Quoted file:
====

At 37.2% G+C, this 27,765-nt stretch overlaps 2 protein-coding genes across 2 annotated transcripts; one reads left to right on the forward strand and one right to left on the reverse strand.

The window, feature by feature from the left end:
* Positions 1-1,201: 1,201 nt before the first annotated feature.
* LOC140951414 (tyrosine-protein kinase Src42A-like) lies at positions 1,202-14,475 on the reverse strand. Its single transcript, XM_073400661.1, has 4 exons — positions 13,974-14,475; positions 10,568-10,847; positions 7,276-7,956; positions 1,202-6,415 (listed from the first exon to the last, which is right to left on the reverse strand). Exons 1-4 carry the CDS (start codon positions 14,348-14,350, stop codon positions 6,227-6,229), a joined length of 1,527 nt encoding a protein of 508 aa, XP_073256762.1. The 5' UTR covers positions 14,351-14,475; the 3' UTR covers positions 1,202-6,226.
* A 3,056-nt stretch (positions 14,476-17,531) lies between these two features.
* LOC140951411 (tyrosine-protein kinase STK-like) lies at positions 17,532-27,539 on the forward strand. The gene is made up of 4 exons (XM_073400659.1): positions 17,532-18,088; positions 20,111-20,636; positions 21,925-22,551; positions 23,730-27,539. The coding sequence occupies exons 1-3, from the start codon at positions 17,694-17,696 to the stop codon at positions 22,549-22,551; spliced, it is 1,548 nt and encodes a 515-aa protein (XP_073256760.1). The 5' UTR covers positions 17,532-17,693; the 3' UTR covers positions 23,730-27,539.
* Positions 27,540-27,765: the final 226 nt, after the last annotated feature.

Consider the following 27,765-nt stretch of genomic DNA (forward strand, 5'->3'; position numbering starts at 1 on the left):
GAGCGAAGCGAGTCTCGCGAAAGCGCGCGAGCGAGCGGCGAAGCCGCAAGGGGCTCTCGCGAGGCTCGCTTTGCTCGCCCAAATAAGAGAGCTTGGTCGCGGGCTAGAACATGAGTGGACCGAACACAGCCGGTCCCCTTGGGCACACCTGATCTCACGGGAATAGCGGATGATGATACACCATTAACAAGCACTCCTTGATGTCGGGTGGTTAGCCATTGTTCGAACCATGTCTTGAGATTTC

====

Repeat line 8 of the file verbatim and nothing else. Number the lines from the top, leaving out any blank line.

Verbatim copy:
Consider the following 27,765-nt stretch of genomic DNA (forward strand, 5'->3'; position numbering starts at 1 on the left):